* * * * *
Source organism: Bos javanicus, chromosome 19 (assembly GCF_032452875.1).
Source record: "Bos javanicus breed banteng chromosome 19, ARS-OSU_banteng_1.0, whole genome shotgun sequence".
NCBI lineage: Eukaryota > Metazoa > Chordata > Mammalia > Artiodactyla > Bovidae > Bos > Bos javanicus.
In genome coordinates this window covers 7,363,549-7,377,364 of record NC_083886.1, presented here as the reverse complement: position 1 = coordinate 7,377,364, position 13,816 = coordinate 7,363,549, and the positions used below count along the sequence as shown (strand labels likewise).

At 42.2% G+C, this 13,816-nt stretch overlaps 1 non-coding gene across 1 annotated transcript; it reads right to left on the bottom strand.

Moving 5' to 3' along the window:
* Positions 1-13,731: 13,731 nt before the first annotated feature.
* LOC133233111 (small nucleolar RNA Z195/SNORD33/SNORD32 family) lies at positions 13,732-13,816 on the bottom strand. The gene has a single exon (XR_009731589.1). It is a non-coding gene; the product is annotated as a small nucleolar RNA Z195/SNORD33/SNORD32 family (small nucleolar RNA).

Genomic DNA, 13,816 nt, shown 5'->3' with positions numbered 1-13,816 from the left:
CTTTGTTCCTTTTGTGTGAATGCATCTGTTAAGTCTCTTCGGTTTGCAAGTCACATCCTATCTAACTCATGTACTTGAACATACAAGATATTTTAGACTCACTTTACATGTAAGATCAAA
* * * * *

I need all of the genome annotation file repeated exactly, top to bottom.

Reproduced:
Source organism: Bos javanicus, chromosome 19 (assembly GCF_032452875.1).
Source record: "Bos javanicus breed banteng chromosome 19, ARS-OSU_banteng_1.0, whole genome shotgun sequence".
NCBI lineage: Eukaryota > Metazoa > Chordata > Mammalia > Artiodactyla > Bovidae > Bos > Bos javanicus.
In genome coordinates this window covers 7,363,549-7,377,364 of record NC_083886.1, presented here as the reverse complement: position 1 = coordinate 7,377,364, position 13,816 = coordinate 7,363,549, and the positions used below count along the sequence as shown (strand labels likewise).

At 42.2% G+C, this 13,816-nt stretch overlaps 1 non-coding gene across 1 annotated transcript; it reads right to left on the bottom strand.

Moving 5' to 3' along the window:
* Positions 1-13,731: 13,731 nt before the first annotated feature.
* LOC133233111 (small nucleolar RNA Z195/SNORD33/SNORD32 family) lies at positions 13,732-13,816 on the bottom strand. The gene has a single exon (XR_009731589.1). It is a non-coding gene; the product is annotated as a small nucleolar RNA Z195/SNORD33/SNORD32 family (small nucleolar RNA).

Genomic DNA, 13,816 nt, shown 5'->3' with positions numbered 1-13,816 from the left:
CTTTGTTCCTTTTGTGTGAATGCATCTGTTAAGTCTCTTCGGTTTGCAAGTCACATCCTATCTAACTCATGTACTTGAACATACAAGATATTTTAGACTCACTTTACATGTAAGATCAAA